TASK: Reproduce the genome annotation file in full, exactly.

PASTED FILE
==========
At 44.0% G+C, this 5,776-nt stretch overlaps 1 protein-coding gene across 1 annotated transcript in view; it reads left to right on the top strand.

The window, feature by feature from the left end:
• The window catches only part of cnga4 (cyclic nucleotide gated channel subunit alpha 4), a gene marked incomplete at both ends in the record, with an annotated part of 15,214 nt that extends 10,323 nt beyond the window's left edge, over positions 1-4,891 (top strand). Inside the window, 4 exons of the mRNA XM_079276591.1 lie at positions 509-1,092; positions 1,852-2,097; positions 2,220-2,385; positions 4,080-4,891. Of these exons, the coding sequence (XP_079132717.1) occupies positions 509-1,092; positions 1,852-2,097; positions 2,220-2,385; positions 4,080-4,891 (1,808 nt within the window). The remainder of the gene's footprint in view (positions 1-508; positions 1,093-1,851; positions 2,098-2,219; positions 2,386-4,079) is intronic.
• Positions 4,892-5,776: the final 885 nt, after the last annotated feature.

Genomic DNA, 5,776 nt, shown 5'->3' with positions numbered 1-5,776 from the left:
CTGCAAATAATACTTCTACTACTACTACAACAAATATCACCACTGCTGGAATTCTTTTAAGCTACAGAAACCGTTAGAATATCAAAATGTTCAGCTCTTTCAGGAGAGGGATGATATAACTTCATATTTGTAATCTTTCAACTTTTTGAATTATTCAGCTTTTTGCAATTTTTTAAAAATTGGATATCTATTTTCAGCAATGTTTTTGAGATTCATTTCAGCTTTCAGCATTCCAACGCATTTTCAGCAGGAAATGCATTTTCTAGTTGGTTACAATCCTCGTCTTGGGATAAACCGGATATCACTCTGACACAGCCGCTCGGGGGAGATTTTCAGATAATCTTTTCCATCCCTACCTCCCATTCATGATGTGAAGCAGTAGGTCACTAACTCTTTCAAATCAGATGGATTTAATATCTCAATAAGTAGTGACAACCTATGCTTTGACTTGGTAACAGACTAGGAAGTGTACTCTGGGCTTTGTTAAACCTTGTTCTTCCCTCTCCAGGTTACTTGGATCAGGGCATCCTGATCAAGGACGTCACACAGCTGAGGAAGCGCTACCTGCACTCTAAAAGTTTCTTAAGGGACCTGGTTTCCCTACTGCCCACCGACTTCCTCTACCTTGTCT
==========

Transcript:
At 44.0% G+C, this 5,776-nt stretch overlaps 1 protein-coding gene across 1 annotated transcript in view; it reads left to right on the top strand.

The window, feature by feature from the left end:
• The window catches only part of cnga4 (cyclic nucleotide gated channel subunit alpha 4), a gene marked incomplete at both ends in the record, with an annotated part of 15,214 nt that extends 10,323 nt beyond the window's left edge, over positions 1-4,891 (top strand). Inside the window, 4 exons of the mRNA XM_079276591.1 lie at positions 509-1,092; positions 1,852-2,097; positions 2,220-2,385; positions 4,080-4,891. Of these exons, the coding sequence (XP_079132717.1) occupies positions 509-1,092; positions 1,852-2,097; positions 2,220-2,385; positions 4,080-4,891 (1,808 nt within the window). The remainder of the gene's footprint in view (positions 1-508; positions 1,093-1,851; positions 2,098-2,219; positions 2,386-4,079) is intronic.
• Positions 4,892-5,776: the final 885 nt, after the last annotated feature.

Genomic DNA, 5,776 nt, shown 5'->3' with positions numbered 1-5,776 from the left:
CTGCAAATAATACTTCTACTACTACTACAACAAATATCACCACTGCTGGAATTCTTTTAAGCTACAGAAACCGTTAGAATATCAAAATGTTCAGCTCTTTCAGGAGAGGGATGATATAACTTCATATTTGTAATCTTTCAACTTTTTGAATTATTCAGCTTTTTGCAATTTTTTAAAAATTGGATATCTATTTTCAGCAATGTTTTTGAGATTCATTTCAGCTTTCAGCATTCCAACGCATTTTCAGCAGGAAATGCATTTTCTAGTTGGTTACAATCCTCGTCTTGGGATAAACCGGATATCACTCTGACACAGCCGCTCGGGGGAGATTTTCAGATAATCTTTTCCATCCCTACCTCCCATTCATGATGTGAAGCAGTAGGTCACTAACTCTTTCAAATCAGATGGATTTAATATCTCAATAAGTAGTGACAACCTATGCTTTGACTTGGTAACAGACTAGGAAGTGTACTCTGGGCTTTGTTAAACCTTGTTCTTCCCTCTCCAGGTTACTTGGATCAGGGCATCCTGATCAAGGACGTCACACAGCTGAGGAAGCGCTACCTGCACTCTAAAAGTTTCTTAAGGGACCTGGTTTCCCTACTGCCCACCGACTTCCTCTACCTTGTCT